To advance your career as a pilot for pay, it’s imperative to get your multi engine training. Here’s why it is important, and what you need to know about this rating.
If a pilot has decided to progress in his or her training to flying twin-engine, more complex aircraft and is considering making a career in the cockpit, multi engine training is an important part of the process. Those who seek to become airline pilots or fly aircraft larger than single-engine models usually begin to train for “the multi” after completing their private pilot certificate, their instrument rating, commercial certificate, and, sometimes, their Certified Flight Instructor training. Pilots must complete a commercial certificate in both single and multi-engine airplanes if they are seeking to fly for pay.
While it is possible to earn a private pilot certificate in a multi-engine aircraft, this is rarely the case. As one CFI says, “That’s like learning to drive in a Ferrari”. It’s a lot of power, understanding of airmanship, and comprehension of the forces of flight to take on at once. Should one of the engines on a twin engine aircraft fail, it can be difficult to land safely.
By the hour, it is more expensive to train in a multi-engine aircraft than in a single-engine one, although not as much flight time is required if the pilot is experienced. The majority of pilots studying for a multi-engine rating, then, have at least some experience as a private pilot already, and might already be flying for pay. Earning a multi engine rating is an important next step in opening career paths.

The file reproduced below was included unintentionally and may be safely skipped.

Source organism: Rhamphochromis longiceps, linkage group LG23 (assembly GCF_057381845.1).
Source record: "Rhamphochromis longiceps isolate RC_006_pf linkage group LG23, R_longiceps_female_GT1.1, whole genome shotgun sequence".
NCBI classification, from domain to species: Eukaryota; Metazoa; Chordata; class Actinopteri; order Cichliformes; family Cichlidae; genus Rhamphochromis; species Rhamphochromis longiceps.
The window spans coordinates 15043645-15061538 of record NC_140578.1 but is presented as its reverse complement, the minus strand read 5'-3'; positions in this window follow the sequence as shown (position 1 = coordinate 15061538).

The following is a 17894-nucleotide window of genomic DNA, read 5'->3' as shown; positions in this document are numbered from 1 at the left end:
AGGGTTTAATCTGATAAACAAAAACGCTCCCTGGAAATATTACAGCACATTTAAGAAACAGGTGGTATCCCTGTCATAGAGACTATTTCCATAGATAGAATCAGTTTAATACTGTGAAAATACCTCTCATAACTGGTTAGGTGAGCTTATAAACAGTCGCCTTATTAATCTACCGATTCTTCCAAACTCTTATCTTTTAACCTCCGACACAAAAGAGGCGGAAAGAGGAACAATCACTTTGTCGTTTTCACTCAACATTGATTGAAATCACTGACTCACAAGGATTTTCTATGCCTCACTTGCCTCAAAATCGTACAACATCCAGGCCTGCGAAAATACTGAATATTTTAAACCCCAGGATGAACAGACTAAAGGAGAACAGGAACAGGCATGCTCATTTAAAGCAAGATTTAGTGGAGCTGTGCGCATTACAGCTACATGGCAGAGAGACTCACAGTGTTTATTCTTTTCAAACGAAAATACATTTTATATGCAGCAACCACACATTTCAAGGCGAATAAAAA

What Are the Qualifications to Begin Multi Engine Training?
Pilots who are already holding a private and commercial certificate should already have completed some of the qualifications. If not, they must become private pilots first, although they may do so in a multi-engine aircraft. They are then expected only to complete the training required in a multi-engine aircraft by the Federal Aviation Administration (FAA.) A candidate for the multi must be at least 17 years old, hold an appropriate medical certificate, demonstrate the ability to perform math calculations, and establish that he or she can read, speak, understand, and write the English language. They must also either prove American citizenship or hold a TSA card.
Some might be surprised to learn that an FAA knowledge (written) exam is required to earn the multi-engine rating as an add-on. Pilots must demonstrate this knowledge on the practical test, most often referred to as “the check ride.” In addition, the FAA does not establish a minimum time requirement before the candidate may take the exam with a pilot examiner, although his or her flight instructor must provide an endorsement. Some simulator flying is permitted, and most pilots receive their logbook endorsement after ten to fifteen hours of cockpit training.
What Do Multi-Engine Candidates Need to Know?
The irony of multi engine training is that candidates spend much of their time practicing how to fly with only one engine. This emergency drastically affects an aircraft’s center of gravity, power, drag, and ability to avoid stalling. Pilots must learn how to maintain control of the aircraft under stressful circumstances. Rehearsal of how to calmly react to emergency procedures is an integral part of multi engine training.